So, it's about a match between who you are, your customer and your subject to make such a campaign with social accountability succeed. Nike also did well with the campaign starring protesting American football player Colin Kaepernick. Kaepernick got down on one knee as the American national anthem was played before a game in protest against racial inequality. President Trump and many conservative Americans were outraged by this, and Nike consciously chose to take a stand with the slogan “Believe in something. Even in if it means sacrificing everything.” The brand also has a long history of rallying behind the underdog. The result was crazy. Hundreds of Americans posted videos of them burning their sneakers (some even without taking them off) and calling for Nike stocks to be sold (#DumpNike). They would never buy Nikes again. Risk? Perhaps, but Nike also found new customers who mainly identify with what the brand stood for. Authenticity simply means making choices that belong to who you are.

No Secrets, but humanity 

You can be authentic in more ways. For instance, Apple will always be about innovation, that's who they are. But you don't just make that identity your own. It also requires a bit of transparency, showing what you do and proving that you really are. That also means showing what's going wrong, which isn't always pleasant (does the Apple Pippin ring a bell?). Yet they can become your greatest strength, and stepping stones to greatness for your brand. Without the eight-pound, double-fisted Macintosh Portable, one of the "worst tech products ever" according to PC world, we wouldn't have a MacBook today.

Outdoor brand Patagonia has a long road of mistakes behind it. Nevertheless, their brand identity was continuously strengthened. For example, when it was discovered that there were abuses in factories, The Footprint Chronicles was started, a project to make products fully traceable. Even more famous, of course, is the 'Don't Buy This Jacket' advertisement, with which the brand promotes recycling and repair as 'a radical act'. Patagonia's mission statement is 'Build the best product, cause no unnecessary harm, use business to inspire and implement solutions to the environmental crisis.' This statement was tightened up in 2019 under the Trump administration which the brand also opposed, to 'We're in business to save the planet'. A statement that not only sounds good in Greta Thunberg's time, but also underlines what Patagonia has been doing as a brand for years.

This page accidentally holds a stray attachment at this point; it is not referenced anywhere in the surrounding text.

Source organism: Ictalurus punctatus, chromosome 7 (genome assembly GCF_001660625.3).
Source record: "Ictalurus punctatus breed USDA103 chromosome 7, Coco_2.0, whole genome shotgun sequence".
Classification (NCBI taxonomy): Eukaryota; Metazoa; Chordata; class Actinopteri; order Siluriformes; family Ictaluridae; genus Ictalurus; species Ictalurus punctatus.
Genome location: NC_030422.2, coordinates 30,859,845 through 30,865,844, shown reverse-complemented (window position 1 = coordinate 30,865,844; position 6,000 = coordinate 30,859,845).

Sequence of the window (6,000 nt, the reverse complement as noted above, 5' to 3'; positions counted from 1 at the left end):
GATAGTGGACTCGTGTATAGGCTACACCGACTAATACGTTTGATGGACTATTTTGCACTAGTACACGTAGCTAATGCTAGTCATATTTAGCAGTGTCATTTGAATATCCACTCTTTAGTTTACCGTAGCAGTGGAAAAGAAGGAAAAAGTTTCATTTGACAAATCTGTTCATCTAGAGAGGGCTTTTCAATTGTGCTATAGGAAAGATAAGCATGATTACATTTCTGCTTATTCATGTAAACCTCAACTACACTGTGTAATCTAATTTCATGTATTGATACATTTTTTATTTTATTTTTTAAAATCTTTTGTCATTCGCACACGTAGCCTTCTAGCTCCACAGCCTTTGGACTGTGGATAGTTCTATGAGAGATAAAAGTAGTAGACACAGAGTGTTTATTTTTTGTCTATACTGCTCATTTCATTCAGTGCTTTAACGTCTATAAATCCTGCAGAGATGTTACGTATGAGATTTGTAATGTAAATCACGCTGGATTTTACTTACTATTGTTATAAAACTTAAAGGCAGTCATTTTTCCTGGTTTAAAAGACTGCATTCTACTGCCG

Corporate responsibility and your brand

A lot of examples, but no a ready-to-go list. That’s impossible, because authenticity is unique, not to be handed to you on a silver platter. However, we do have another list for you.

A list of what we’ve learned from the brands mentioned above:

  • Think about what your brand stands for, by looking deeply into a mirror and record that in a statement. Dare to use powerful language. Remember the one from Patagonia.

  • Practice what you preach, so take real action and don’t just shout or keep up appearances. Even the big boys make that mistake and it can cause serious damage to your reputation. Avoid the Pepsi-effect!

  • Dare to make sacrifices for your ideals. Standing for something means making choices, including in customers. Some Americans will never buy Nikes anymore. Nike likes that.

  • Admit your mistakes, show what you do with them and make your learning process one of growth. It’s what Gilette did with their film and what Patagonia did with their factories.

  • Let your beliefs guide you, and dare to step beyond your own domain. Real leaders don’t follow. That’s the lesson of Apple, but also of any other brand launching industry initiatives.

discover your authentic self

So, ready to figure out what makes your brand extraordinary and authentic? It’s impossible to create an identity, but you can record and express it. Sometimes, you need a little more than just a mirror. GI, for example. We like to dive deep into brands to see what they’re really all about. No speed dates, but in-depth conversations. When you’re ready, let us know!